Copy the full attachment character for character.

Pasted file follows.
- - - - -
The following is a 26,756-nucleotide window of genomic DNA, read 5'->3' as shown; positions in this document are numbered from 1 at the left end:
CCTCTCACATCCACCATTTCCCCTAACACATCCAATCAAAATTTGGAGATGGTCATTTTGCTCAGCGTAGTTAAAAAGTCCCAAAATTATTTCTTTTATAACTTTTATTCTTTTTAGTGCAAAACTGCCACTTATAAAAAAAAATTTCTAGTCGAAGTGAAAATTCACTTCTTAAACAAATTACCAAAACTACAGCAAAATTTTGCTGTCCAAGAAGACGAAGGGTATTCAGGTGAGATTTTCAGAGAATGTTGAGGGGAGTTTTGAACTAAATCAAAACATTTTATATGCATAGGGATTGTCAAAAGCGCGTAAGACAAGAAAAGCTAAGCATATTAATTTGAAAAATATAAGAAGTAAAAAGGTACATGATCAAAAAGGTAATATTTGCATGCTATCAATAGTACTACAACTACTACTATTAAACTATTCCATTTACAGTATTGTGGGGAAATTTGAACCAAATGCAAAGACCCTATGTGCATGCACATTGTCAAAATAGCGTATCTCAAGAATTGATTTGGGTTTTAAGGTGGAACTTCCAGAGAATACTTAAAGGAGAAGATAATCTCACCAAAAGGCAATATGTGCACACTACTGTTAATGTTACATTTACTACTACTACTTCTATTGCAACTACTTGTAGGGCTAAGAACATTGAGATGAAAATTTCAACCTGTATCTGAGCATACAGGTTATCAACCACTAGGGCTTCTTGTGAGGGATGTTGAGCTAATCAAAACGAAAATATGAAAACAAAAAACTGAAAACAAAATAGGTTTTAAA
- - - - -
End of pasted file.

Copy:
The following is a 26,756-nucleotide window of genomic DNA, read 5'->3' as shown; positions in this document are numbered from 1 at the left end:
CCTCTCACATCCACCATTTCCCCTAACACATCCAATCAAAATTTGGAGATGGTCATTTTGCTCAGCGTAGTTAAAAAGTCCCAAAATTATTTCTTTTATAACTTTTATTCTTTTTAGTGCAAAACTGCCACTTATAAAAAAAAATTTCTAGTCGAAGTGAAAATTCACTTCTTAAACAAATTACCAAAACTACAGCAAAATTTTGCTGTCCAAGAAGACGAAGGGTATTCAGGTGAGATTTTCAGAGAATGTTGAGGGGAGTTTTGAACTAAATCAAAACATTTTATATGCATAGGGATTGTCAAAAGCGCGTAAGACAAGAAAAGCTAAGCATATTAATTTGAAAAATATAAGAAGTAAAAAGGTACATGATCAAAAAGGTAATATTTGCATGCTATCAATAGTACTACAACTACTACTATTAAACTATTCCATTTACAGTATTGTGGGGAAATTTGAACCAAATGCAAAGACCCTATGTGCATGCACATTGTCAAAATAGCGTATCTCAAGAATTGATTTGGGTTTTAAGGTGGAACTTCCAGAGAATACTTAAAGGAGAAGATAATCTCACCAAAAGGCAATATGTGCACACTACTGTTAATGTTACATTTACTACTACTACTTCTATTGCAACTACTTGTAGGGCTAAGAACATTGAGATGAAAATTTCAACCTGTATCTGAGCATACAGGTTATCAACCACTAGGGCTTCTTGTGAGGGATGTTGAGCTAATCAAAACGAAAATATGAAAACAAAAAACTGAAAACAAAATAGGTTTTAAA